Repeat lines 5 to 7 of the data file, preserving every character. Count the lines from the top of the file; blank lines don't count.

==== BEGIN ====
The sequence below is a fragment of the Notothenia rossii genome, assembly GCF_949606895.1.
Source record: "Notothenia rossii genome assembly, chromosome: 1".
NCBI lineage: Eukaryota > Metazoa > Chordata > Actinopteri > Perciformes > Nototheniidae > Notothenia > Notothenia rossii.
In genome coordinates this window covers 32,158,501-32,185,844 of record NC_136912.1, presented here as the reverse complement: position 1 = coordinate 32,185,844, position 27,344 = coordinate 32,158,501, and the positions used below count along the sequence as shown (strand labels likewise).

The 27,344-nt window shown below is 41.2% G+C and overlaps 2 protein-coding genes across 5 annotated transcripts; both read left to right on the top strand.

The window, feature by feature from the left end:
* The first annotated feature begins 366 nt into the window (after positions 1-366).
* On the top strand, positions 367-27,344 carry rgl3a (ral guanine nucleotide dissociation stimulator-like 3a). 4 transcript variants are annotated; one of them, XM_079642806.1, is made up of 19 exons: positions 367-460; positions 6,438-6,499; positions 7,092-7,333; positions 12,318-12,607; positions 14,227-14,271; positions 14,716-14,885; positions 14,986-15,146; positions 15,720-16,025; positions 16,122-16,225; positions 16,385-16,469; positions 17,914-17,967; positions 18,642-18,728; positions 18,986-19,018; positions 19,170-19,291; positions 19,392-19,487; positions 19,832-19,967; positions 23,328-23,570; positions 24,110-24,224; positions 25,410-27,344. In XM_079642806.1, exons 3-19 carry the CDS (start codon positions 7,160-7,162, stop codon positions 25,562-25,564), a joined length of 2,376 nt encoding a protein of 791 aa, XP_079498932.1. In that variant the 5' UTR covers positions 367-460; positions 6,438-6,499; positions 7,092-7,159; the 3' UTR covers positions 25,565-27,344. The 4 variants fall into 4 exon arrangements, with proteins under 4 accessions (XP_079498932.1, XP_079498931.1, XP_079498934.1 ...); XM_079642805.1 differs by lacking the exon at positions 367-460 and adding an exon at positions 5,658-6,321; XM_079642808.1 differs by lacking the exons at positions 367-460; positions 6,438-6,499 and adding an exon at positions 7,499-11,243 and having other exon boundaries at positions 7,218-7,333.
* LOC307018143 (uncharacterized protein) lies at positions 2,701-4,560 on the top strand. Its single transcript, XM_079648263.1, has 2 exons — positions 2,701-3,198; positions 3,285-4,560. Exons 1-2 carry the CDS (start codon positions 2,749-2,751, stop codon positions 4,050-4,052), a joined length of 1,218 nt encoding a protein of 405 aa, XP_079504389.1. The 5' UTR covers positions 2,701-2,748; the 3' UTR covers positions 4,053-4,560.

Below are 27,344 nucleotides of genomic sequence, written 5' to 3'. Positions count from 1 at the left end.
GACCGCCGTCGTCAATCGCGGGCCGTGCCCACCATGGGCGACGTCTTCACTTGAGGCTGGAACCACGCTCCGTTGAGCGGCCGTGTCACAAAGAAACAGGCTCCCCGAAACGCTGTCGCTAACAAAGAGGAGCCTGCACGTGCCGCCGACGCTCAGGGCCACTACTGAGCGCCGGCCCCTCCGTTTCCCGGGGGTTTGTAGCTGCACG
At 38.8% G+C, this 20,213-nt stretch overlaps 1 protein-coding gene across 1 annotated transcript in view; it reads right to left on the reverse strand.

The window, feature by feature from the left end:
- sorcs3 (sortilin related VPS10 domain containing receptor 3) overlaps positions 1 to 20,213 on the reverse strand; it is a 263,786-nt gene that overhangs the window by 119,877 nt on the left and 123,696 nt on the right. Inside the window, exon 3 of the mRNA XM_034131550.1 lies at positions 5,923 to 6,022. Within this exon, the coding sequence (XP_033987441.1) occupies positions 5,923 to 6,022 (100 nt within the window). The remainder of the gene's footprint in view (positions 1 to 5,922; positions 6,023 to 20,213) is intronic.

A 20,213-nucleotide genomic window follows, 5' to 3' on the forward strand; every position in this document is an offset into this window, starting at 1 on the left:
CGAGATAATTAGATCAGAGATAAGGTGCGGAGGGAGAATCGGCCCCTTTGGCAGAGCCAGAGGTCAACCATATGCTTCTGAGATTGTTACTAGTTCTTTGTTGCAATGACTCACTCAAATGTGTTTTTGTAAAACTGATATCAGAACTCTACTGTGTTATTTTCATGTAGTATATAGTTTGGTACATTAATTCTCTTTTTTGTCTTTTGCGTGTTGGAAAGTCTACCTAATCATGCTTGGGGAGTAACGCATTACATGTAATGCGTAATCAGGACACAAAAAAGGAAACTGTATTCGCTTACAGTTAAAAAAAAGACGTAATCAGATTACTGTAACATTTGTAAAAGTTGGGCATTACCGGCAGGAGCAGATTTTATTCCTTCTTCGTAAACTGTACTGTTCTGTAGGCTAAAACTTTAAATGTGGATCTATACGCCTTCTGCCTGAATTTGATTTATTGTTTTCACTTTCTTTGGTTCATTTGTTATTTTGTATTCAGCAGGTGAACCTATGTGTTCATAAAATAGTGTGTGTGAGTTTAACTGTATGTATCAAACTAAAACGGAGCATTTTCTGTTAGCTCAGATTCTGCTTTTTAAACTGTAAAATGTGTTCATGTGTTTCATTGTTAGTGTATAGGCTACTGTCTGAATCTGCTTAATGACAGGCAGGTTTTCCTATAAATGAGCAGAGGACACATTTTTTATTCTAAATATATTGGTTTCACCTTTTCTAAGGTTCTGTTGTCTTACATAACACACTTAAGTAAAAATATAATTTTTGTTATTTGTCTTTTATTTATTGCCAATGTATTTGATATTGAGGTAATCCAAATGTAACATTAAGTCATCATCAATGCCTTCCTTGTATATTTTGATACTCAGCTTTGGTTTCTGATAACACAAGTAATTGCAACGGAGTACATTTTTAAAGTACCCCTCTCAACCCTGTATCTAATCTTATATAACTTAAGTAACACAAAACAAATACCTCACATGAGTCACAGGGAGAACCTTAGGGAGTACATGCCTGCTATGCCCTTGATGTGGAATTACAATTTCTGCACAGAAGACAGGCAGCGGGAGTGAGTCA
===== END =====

The 27,344-nt window shown below is 41.2% G+C and overlaps 2 protein-coding genes across 5 annotated transcripts; both read left to right on the top strand.

The window, feature by feature from the left end:
* The first annotated feature begins 366 nt into the window (after positions 1-366).